Nothing confers seriousness in a superhero movie more effectively than a protracted running time. (Just ask Zack Snyder, whose DC comics adaptations have each run longer than the previous one.)
At 176 minutes, “The Batman” admittedly falls short of Snyder’s kitchen-sink cut of “Justice League” by more than an hour, a half-dozen needle-drops, and too many slow-motion shots to count. Nevertheless, Matt Reeves’ franchise kickstarter feels like the ultimate extension of this borderline self-parodying (if admittedly very successful) impulse to take characters in silly costumes and treat them with po-faced, almost oppressive solemnity.
What’s more impressive than what Reeves has done — which, even at its most superficial, is essentially (and very effectively) to remake “Seven” with Robert Pattinson as the jaded William Somerset to Jeffrey Wright’s increasingly disillusioned David Mills — is the fact that he grafts the Fincher film’s unimaginable atrocities onto a Caped Crusader adventure for a purpose thankfully more meaningful than taking funny-book characters “seriously” for a fast buck.
In “The Batman,” Reeves shepherds his vigilante hero closer to the edge of annihilation than moviegoers have ever seen before so that Batman, as a character and a franchise, can start anew as a beacon of justice without forever being overshadowed by the clichéd bleakness of its overplayed origin story. That said, at almost three hours, it takes a while to get to that glimmer of hope. But with Pattinson glowering beneath his cowl, Reeves creates a Batman whose psychology is at least as interesting as his crime-fighting activities, for the first time in a long time.
At the start of the film, Bruce Wayne has been dressing up as Batman for two years, cultivating an atmosphere of dread among Gotham City’s ne’er-do-wells — even in his absence — as much as he’s actually been fighting crime. Except for Lieutenant James Gordon (Wright), with whom he regularly collaborates on cases, Batman’s relationship with the GCPD is chilly at best. When the vigilante uncovers key information about a string of grisly murders by a seemingly politically-motivated serial killer who calls himself Riddler (Paul Dano), Gordon’s superiors reluctantly give him a wide berth to investigate the case.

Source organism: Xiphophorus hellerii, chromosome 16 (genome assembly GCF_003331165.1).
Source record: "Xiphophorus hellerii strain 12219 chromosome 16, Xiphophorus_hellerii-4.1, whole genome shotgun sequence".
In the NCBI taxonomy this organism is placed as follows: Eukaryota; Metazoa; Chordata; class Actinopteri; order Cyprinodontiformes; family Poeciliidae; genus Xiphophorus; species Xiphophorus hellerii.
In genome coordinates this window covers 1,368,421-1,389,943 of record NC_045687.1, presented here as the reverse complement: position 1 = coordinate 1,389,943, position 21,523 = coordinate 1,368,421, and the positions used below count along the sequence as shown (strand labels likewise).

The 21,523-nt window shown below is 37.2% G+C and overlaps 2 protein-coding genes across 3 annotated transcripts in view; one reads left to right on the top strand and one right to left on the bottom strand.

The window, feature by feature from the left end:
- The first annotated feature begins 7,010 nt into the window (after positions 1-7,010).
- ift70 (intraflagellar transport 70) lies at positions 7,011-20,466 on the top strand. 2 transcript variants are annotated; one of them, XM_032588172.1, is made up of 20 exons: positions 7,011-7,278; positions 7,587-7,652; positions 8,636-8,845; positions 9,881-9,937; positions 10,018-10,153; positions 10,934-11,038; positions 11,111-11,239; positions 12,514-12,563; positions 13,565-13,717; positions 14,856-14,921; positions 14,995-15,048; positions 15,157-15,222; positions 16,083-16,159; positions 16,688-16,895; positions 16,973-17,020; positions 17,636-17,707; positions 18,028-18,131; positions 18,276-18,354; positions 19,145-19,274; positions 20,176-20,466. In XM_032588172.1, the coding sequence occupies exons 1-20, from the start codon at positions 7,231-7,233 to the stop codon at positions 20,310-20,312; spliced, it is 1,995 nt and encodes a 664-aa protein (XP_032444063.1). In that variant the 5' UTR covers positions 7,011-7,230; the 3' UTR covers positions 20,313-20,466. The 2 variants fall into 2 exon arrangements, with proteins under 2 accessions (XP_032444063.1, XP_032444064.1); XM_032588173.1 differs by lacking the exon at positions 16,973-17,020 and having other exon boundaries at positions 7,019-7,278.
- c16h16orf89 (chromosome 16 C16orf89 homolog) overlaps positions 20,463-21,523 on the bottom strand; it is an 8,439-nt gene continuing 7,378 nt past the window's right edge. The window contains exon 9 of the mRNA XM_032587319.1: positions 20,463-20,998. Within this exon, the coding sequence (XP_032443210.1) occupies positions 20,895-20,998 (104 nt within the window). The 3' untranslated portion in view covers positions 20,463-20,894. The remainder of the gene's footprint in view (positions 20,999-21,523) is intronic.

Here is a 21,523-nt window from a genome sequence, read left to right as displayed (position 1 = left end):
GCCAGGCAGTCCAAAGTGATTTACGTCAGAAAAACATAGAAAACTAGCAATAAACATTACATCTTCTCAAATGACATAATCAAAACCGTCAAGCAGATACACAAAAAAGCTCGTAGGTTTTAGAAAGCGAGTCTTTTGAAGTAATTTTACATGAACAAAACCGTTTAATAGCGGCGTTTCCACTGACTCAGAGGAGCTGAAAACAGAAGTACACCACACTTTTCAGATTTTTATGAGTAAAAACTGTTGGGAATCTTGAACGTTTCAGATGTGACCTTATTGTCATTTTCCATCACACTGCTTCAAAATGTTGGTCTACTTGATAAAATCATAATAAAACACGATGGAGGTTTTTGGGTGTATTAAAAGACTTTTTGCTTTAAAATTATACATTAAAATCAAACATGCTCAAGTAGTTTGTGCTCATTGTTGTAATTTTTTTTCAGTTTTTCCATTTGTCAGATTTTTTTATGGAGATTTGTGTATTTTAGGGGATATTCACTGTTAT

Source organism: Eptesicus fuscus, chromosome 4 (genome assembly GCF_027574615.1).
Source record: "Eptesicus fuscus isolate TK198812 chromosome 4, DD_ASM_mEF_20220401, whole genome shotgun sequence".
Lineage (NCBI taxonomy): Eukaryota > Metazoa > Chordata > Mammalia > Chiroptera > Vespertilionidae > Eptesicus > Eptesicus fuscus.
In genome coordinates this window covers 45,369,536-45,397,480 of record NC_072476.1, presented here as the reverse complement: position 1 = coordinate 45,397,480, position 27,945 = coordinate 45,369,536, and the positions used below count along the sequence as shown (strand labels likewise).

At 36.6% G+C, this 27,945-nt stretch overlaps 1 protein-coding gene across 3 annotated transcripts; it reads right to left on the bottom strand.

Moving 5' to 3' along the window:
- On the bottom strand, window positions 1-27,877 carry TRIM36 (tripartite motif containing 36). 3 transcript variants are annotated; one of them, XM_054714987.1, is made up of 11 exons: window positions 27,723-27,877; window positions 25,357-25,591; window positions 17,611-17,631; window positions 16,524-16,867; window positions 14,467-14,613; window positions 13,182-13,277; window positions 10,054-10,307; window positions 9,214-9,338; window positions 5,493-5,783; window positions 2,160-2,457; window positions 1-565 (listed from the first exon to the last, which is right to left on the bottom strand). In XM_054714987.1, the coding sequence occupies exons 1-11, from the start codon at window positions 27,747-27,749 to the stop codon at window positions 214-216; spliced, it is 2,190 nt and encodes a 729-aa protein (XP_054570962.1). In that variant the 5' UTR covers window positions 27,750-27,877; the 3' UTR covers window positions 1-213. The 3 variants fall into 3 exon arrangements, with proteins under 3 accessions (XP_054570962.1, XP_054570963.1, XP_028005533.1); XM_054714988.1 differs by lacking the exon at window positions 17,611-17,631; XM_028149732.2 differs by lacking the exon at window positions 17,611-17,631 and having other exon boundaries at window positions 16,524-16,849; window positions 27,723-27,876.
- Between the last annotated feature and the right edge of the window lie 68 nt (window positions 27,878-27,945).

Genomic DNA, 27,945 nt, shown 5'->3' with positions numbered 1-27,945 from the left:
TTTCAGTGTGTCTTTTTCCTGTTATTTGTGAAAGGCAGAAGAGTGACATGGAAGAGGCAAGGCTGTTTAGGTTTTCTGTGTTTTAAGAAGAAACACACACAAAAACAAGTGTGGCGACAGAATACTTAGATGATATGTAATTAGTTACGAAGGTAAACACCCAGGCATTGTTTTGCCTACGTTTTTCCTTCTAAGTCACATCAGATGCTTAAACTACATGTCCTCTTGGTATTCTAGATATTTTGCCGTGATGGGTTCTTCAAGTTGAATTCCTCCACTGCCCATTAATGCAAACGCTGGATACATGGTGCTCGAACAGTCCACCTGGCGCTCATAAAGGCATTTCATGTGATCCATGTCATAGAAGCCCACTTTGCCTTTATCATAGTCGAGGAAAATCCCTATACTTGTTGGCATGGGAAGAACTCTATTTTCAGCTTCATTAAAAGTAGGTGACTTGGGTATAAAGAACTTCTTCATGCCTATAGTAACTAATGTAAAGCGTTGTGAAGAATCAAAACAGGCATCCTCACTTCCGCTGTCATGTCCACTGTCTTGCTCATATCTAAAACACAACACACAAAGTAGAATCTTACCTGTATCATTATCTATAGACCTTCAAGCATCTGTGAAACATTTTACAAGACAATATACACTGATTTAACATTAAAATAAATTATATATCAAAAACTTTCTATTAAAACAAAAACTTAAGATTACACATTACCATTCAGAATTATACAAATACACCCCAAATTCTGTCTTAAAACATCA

The disappearance of a young woman spotted with Riddler’s latest victim leads Batman to a nightclub owned by mid-level mobster Oswald Cobblepot (Colin Farrell) that fronts as a hangout for Gotham’s movers and shakers — both bad and good — where he meets Selina Kyle (Zoë Kravitz), a cat burglar with mysterious ties to local crime lord Carmine Falcone (John Turturro).
As Riddler continues to target the city’s politicians and supposed moral leaders, Batman and Gordon soon discover that each of his victims are connected to a famous indictment in Gotham’s history that was meant to eradicate crime, but didn’t. Even worse, it has ties to Bruce’s late father’s mayoral campaign. Racing to apprehend Riddler before he kills again, Batman plunges deeper and deeper into the investigation, only to uncover some shocking details about the Wayne family history. This unearthing of the past leads him in a decision of whether it’s worth it to maintain the secrecy of his heroic alter ego if it means covering up the connections between him, his parents and the corruption that has metastasized in Gotham City’s streets.